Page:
The need there is that moral training shall keep pace with the cultivation and development of the intellect is a subject that is claiming increased attention. Our own Educational Committee is giving much thought and labor in this direction, and not without hope of a greater degree of interest on the part of teachers and school committees than has of late years been manifested.

In colleges and other institutions of learning, outside our limits, the same earnest interest has been awakened. In a late number of the Independent. The question is very ably considered by Charles F. Thwing, from whose essay we copy the following as showing the tone of sentiment on this important branch of human culture.

Whoever admits that the moral character of the individual is as important as the intellectual, would probably also admit that it is the duty of the college to train the moral, as well as the intellectual character of its students. If any one was prepared to deny that the college should endeavor to instruct and to improve the religious nature of its students, he would certainly not deny that the college owes a duty to those moral elements of manhood which are even more fundamental than the religious instincts. If any one should argue in favor of the removal of all those college laws which usually exist as aids in the control of students, and should affirm that complete liberty was the best condition and means of promoting this control, he would, as the very basis of his plea, grant the importance of the moral character. If man is more than a mere knowing animal; if he has feeling, appetites, desires, affections, instincts, passions, and the power of making choice; if, further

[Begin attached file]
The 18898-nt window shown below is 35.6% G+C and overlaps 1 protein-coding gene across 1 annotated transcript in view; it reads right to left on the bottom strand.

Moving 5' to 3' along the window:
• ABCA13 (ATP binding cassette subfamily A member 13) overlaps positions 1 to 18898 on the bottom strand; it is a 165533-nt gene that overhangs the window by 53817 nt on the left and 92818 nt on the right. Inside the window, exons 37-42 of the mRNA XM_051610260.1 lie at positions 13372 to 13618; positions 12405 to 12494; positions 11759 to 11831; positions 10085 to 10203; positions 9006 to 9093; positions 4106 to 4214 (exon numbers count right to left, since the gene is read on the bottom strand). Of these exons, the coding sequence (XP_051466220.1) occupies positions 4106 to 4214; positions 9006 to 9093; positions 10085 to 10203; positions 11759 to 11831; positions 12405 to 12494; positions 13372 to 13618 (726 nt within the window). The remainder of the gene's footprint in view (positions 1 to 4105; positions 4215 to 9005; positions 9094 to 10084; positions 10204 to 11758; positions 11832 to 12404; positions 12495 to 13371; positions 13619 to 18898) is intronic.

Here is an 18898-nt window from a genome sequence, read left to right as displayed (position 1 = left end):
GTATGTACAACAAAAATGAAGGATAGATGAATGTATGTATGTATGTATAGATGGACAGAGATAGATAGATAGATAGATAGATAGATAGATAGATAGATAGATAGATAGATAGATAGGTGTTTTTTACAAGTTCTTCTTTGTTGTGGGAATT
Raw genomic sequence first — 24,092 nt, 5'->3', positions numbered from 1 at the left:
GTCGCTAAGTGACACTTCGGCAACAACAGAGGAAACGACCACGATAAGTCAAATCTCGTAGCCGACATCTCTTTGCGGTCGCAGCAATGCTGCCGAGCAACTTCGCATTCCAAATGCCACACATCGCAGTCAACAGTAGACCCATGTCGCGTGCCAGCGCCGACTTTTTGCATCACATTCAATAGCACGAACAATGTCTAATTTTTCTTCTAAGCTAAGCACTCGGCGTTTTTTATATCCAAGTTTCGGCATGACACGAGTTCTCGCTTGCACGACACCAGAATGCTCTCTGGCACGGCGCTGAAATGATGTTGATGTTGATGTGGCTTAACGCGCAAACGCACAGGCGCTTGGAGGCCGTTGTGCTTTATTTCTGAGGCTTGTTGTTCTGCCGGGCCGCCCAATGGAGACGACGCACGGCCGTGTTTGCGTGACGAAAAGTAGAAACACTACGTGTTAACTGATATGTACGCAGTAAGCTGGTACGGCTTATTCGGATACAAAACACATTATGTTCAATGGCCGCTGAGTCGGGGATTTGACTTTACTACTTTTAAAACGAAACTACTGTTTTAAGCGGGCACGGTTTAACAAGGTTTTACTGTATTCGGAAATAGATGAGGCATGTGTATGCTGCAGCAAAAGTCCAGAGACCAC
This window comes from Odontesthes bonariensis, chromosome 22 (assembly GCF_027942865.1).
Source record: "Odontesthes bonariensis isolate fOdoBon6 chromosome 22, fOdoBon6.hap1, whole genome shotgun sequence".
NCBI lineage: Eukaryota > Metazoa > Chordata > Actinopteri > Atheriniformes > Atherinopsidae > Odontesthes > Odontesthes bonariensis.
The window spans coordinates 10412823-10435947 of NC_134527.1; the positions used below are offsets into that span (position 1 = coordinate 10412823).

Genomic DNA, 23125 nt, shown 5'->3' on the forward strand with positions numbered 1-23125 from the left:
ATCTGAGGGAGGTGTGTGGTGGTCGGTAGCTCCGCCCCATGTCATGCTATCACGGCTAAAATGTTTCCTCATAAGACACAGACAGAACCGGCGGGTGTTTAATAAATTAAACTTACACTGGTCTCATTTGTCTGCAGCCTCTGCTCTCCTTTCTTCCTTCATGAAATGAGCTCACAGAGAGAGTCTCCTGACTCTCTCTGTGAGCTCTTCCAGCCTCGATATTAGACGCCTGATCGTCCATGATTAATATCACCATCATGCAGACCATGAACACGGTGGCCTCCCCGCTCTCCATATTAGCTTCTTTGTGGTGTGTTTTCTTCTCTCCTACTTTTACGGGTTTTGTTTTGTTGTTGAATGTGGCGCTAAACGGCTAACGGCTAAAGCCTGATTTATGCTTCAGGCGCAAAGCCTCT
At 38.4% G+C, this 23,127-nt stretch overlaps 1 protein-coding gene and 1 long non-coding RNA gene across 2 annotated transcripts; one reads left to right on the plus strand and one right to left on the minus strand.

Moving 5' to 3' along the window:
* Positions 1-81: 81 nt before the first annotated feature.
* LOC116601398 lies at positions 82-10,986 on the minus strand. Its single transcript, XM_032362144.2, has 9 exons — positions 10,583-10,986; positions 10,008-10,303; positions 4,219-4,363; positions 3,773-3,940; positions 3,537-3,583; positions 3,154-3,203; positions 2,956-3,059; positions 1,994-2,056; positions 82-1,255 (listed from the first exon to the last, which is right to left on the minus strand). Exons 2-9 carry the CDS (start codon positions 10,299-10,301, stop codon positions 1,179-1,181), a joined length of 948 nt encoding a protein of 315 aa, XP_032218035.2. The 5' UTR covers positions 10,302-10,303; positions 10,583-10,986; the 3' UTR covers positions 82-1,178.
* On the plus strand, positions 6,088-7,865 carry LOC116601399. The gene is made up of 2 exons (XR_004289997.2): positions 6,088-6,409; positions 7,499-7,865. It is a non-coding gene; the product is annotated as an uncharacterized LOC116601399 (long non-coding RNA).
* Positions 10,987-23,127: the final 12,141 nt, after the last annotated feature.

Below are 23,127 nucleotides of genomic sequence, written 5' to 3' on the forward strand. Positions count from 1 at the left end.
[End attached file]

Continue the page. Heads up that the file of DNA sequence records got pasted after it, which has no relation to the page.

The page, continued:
more, the college is designed to minister to other than the demands of the intellect, if its purpose is broader than to afford facilities for the gaining of knowledge and mental discipline, then, plainly it becomes the duty of the college to train the moral character of its students. Whoever, we are assured either knows the history of American colleges, or considers the fundamental characteristics of human nature, and especially the demands which our modern life makes upon educated men, will be more than willing to grant it is the duty of our colleges to discipline the moral as well as the intellectual character of their students. Yet, despite these axiomatic considerations, it is evident a tendency exists among our colleges, either to minify this duty or to neglect its performance. The enlargement of the courses of study over the improvement in the methods of instruction has seemed to degrade those characteristics of a college education which are not strictly intellectual. Religious impulses and influences have probably less strength than they have possessed at many periods. Endeavors to surround the students with a pure moral atmosphere have in certain colleges lost a former vigor and constancy. But the increasing custom of the selection of teachers and professors chiefly or merely upon intellectual grounds is, perhaps, the strongest indication that the colleges are abdicating their throne of ethical instruction. It is not to be said that those whose habits are corrupt or corrupting would be selected as teachers in any college; but it is to be said, and with emphasis, that teachers are not chosen on the ground of their capacity for impressing moral ideas and ideals upon young men. Considered in some degree this capacity may be, but the degree is confessedly slight; the tendency is to regard the professor as a mere teaching machine, who hears ten or more recitations a week, who sets. certain examination papers, and assesses certain “marks” upon them. The professor should be a man who lives such an earnest and vigorous moral life that his scholars will be attracted toward it; he should be one who entertains such ideals of character that his students will be urged toward their attainment. The last would I be to deny that not a few eminent professors do thus influence the members of their classes; but the pvidence is conclusive that the drift is toward the elimination of the element of the formation of character from the list of the duties of the college. The remedy for this condition of affairs lies in no revolution of the organization or work of the colleges. It is found simply in a change of the emphasis of the duties of the colleges and their officers. The relations of the intellectual purpose of the colleges, and of the general aim of the development and discipline of all the capacities of their students, should be carefully adjusted. The college should be known as an institution not only for making scholars, but also and more for making men. English schools have turned out as good and as great scholars as those who graduated at Rugby, under Dr. Arnold; but no English school has, in fourteen years, turned out so many lads of vigorous, noble character, who have influenced the English nation for righteousness. The reason lies not so much in the wealth of the "ntellectual graces of Thomas Arnold as in the greatness of his moral nature; or, perhaps, the reason is found rather in the fitting union of intellectual gifts with moral greatness, and in the power of impressing the character thus formed upon the young men who delighted to recognize him as their master. But beneath all was the definite moral aim of Arnold, which he made the supreme factor in his management of the school. Such an aim should be the controlling purpose of every institution.